These are tried and true methods that have worked for millions of songs. You can even apply the themes of the story circle to each lyrical section, changing how you introduce new details in each verse and pre-chorus.

3) Lyrical content:

1 – Verse 1 – comfort zone (describe the setting)
2 – Pre-Chorus 1 – want something (what is the person looking for?)
3 – Chorus 1 – unfamiliar situation (describe the situation and how they got there)
4 – Verse 2 – adapt to it (how are they changing to deal w/ it?)
5 – Pre-Chorus 2 – get what they want (is this what they really wanted?)
6 – Chorus 2 – pay a heavy price (what did it cost – was it worth it?)
7 – Bridge – return to the familiar (going home, back to everyday life)
8 – Chorus 3 – having changed (how has the person grown?)

This method is a bit more exotic, but it will help you to reveal specific information about the story during each 8 bar section. But aren’t choruses supposed to be the same? Usually yes – so to accomplish this without destroying the story circle, duplicate the stage. Have all chorus lyrics address an “unfamiliar situation” or “a heavy price paid” and stick with it, but on the third chorus tweak it to show how things have changed. You can choose to employ all three story arcs (musical structure, lyrical form, and lyrical content) or just one, but your song will probably be even more meaningful and satisfying if you layer all techniques. The importance is more in the structure of the framework, building tension and release, and making the themes relatable in a sequence that is easy to digest, not making every chorus about paying a heavy price.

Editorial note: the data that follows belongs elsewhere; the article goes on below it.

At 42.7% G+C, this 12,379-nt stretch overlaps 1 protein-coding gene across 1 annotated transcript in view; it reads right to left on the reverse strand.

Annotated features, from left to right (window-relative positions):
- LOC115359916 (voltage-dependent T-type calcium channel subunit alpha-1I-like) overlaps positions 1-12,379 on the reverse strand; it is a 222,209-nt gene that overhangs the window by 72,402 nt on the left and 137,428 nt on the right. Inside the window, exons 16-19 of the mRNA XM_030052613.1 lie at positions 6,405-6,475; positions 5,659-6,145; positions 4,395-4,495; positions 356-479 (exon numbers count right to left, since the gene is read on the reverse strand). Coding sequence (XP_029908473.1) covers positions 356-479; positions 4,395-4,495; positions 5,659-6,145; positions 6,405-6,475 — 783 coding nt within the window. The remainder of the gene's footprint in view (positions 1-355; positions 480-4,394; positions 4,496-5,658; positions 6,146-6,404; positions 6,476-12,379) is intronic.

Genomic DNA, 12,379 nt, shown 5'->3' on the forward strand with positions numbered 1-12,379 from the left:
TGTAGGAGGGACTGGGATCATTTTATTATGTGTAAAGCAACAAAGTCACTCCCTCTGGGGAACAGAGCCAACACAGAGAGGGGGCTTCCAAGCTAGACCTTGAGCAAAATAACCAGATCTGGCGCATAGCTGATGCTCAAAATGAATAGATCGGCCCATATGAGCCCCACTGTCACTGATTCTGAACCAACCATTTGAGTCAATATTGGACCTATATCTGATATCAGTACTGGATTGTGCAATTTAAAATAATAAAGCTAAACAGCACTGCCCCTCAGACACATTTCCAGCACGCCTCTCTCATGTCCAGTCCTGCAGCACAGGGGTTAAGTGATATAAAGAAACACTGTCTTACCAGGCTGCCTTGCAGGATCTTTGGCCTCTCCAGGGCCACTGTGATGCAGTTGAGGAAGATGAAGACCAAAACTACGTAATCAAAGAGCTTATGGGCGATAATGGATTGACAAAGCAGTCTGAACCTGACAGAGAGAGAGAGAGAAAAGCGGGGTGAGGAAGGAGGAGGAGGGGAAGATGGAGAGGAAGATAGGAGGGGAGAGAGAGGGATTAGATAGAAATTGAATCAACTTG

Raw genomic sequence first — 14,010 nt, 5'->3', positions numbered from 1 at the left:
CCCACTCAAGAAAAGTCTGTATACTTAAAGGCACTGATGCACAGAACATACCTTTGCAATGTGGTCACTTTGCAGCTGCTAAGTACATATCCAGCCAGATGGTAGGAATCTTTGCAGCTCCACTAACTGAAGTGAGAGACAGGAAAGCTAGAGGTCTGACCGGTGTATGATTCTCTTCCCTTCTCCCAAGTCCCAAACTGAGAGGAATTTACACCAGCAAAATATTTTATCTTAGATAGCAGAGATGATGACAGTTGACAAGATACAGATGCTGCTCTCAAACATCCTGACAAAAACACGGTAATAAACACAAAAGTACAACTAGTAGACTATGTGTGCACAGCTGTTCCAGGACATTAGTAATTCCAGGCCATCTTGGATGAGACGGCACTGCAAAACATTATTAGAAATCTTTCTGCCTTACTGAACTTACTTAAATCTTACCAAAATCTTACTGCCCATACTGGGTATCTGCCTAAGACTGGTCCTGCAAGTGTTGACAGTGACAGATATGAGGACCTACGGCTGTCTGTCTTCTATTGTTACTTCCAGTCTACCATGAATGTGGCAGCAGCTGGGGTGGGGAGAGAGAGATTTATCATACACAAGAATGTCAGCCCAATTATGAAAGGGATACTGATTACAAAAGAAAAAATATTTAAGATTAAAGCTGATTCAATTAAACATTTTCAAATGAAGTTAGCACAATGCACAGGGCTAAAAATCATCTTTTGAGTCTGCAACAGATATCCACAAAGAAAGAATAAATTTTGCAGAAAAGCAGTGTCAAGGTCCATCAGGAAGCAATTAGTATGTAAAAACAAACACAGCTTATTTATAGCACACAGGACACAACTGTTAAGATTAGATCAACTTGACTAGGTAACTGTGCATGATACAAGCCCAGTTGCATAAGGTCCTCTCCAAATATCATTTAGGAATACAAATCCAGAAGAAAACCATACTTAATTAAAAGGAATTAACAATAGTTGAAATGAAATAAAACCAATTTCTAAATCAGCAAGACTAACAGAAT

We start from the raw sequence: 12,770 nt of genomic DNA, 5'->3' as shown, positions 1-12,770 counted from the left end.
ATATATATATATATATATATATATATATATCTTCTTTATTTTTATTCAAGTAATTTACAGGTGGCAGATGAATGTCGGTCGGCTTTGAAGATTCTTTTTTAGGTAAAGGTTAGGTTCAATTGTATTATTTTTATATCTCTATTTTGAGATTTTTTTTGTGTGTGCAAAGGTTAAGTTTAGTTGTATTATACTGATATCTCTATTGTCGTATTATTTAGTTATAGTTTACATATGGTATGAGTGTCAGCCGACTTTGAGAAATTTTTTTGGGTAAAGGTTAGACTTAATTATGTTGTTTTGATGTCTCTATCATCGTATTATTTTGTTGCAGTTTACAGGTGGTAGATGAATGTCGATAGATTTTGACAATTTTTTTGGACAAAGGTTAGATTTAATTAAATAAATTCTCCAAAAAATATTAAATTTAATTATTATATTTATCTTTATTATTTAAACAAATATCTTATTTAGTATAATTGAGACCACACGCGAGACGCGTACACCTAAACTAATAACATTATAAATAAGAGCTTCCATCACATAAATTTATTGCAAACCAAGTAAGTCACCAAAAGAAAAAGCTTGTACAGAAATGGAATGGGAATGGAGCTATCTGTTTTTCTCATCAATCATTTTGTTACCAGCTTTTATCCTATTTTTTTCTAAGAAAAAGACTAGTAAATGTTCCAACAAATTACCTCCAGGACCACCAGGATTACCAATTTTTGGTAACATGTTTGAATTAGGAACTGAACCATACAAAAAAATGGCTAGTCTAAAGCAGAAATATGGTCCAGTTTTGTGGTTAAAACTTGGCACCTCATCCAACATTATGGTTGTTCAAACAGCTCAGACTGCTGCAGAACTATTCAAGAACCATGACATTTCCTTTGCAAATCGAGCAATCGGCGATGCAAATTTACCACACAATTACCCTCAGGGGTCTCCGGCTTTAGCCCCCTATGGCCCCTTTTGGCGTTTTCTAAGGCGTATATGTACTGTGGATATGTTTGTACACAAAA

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To start using these techniques, use arrangement markers and blank chunks of MIDI to create structure within your sessions. I’ll use a blank 8 bar MIDI chunk to keep things tidy and then arrangement markers for every 8 bars (bonus points for assigning key commands to arrangement markers). Remember that this is a starting point, not an exact science. Use the framework to gather creative momentum and work quickly.

4) Chord progressions and melodies. With every chord progression and melody there are a typically a maximum of eight choices – 7 different chords or notes, and one octave up (excluding inversions, embellishments and secondary chords). Chord cadences help you use chord patterns to build and resolve tension in popular tried-and-true patterns. Think of the 1 chord as home – a comfortable familiar place. What chord progression will take you through a journey and return home? How can you twist this pattern so it slightly surprises people and feels familiar but not cliche?

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You’ll likely never use all twelve notes in the chromatic scale. Limits are your friend, so use this structure to help narrow down the process of creating your chord progression and melody. Without these limits, the possibilities are too vast and endless – so let your ear be your guide. Let the structure pare down your choices and serve the song. The rule of eight is less about the number eight, and more about embracing structure to support your creative ideas. Enjoy and have fun!